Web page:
Chemosensing of nutrients in the gastrointestinal tract plays physiologically important roles in the regulation of food intake behaviors, including digestion, absorption, metabolism and other subsequently occurring body functions via brain activation. Free amino acids, liberated from ingested foods, are of course essential nutrients which compose the body proteins and sometimes determine the taste of the food. Glutamate, one of the most abundant amino acids in the foods and the liberated free form, critically contributes to the ‘umami’ taste perception. Recently, it has been revealed that dietary glutamate has many beneficial functions in the gastrointestinal tract. However, the precise mechanism of glutamate sensing still remains unclear. Using primary rat gastric mucosal cell cultures, we demonstrated that somatostatin-secreting D cells are candidate cells for glutamate sensing in the stomach through inhibition of somatostatin release. Considering that somatostatin is one of the major negative regulators of gastric functions, it is suggested that some parts of glutamate’s beneficial effects could be explained by suppression of the inhibitory somatostatin effects, i.e. stimulation, by glutamate.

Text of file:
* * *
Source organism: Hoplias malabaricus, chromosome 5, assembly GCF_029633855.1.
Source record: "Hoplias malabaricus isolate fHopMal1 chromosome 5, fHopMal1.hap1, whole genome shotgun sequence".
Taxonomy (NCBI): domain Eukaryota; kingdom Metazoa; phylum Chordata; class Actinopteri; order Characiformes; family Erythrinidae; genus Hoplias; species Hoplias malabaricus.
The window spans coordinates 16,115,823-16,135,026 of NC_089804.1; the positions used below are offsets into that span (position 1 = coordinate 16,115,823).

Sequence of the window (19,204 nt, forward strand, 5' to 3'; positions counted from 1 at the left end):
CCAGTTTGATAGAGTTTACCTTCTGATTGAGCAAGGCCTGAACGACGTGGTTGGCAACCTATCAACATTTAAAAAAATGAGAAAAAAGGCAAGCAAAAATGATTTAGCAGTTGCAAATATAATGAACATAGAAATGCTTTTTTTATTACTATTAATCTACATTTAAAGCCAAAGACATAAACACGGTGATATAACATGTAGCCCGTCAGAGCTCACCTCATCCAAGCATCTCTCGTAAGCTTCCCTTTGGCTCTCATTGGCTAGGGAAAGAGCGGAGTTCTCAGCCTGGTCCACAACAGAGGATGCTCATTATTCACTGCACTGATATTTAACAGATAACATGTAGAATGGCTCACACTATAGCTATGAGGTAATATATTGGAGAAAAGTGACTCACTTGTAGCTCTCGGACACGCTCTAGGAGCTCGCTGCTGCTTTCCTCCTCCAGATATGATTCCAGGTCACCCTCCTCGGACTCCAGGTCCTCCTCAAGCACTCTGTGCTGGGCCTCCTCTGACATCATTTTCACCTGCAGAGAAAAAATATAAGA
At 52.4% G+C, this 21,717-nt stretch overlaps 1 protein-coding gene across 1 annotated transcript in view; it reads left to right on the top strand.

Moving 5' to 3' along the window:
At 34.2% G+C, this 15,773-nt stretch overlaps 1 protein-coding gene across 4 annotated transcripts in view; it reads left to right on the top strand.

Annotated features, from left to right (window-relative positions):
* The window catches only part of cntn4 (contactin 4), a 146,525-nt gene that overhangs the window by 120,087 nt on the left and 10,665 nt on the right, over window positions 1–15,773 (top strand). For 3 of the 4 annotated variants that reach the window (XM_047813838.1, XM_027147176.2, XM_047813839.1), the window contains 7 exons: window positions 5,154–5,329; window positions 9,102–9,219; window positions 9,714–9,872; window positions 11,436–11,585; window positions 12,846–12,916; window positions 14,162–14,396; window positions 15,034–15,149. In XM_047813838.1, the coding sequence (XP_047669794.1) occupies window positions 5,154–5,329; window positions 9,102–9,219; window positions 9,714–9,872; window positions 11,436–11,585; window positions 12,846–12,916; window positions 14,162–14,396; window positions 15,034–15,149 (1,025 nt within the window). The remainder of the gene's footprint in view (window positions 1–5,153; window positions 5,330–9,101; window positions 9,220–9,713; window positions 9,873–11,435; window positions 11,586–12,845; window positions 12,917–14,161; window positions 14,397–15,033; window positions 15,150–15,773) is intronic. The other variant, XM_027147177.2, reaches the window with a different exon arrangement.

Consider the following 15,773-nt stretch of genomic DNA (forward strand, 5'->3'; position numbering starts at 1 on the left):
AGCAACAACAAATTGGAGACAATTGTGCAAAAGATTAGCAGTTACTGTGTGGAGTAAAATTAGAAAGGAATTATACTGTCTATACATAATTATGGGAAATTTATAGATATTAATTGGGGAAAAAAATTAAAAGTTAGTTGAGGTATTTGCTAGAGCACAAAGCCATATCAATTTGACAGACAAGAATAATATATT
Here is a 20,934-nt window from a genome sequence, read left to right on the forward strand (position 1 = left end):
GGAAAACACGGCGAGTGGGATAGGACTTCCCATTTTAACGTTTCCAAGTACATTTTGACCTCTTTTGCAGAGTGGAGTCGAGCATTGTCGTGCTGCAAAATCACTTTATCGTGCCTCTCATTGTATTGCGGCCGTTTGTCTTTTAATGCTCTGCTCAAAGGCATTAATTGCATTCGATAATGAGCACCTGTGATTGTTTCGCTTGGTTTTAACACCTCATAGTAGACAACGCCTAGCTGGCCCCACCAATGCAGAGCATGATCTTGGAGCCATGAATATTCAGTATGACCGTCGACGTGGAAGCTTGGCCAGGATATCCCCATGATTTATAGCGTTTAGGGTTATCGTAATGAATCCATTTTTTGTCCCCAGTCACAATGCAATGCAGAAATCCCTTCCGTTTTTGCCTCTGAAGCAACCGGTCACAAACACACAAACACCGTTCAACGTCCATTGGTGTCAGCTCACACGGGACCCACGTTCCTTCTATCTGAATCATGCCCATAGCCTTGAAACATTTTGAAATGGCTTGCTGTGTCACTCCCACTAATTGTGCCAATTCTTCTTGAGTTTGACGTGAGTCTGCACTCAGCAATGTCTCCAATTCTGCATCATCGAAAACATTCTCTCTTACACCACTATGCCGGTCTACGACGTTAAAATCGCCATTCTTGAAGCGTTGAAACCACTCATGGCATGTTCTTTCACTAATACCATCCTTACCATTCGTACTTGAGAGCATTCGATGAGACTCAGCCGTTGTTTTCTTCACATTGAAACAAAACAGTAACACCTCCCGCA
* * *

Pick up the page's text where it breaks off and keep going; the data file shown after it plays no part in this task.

The gastrointestinal (GI) tract is an essential organ for the digestion of dietary foods following absorption and metabolism of nutrients liberated from the digested foods such as amino acids, sugar, fatty acids, etc. These nutrients are detected by a ‘nutrient chemosensing system’ involving luminal sensors on the GI mucosa. Information from this system is transmitted from the GI tract to the brain and it has important roles in the recognition of nutrient quality and in the regulation of food intake.

Recent progress in the taste field, using molecular biology and cell isolation techniques, has revealed that certain types of cells in the GI mucosa, especially endocrine cells, express taste- and nutrient-specific sensors. These sensors contribute to the regulation of hormone secretion in response to taste substances and nutrients as shown in table 1.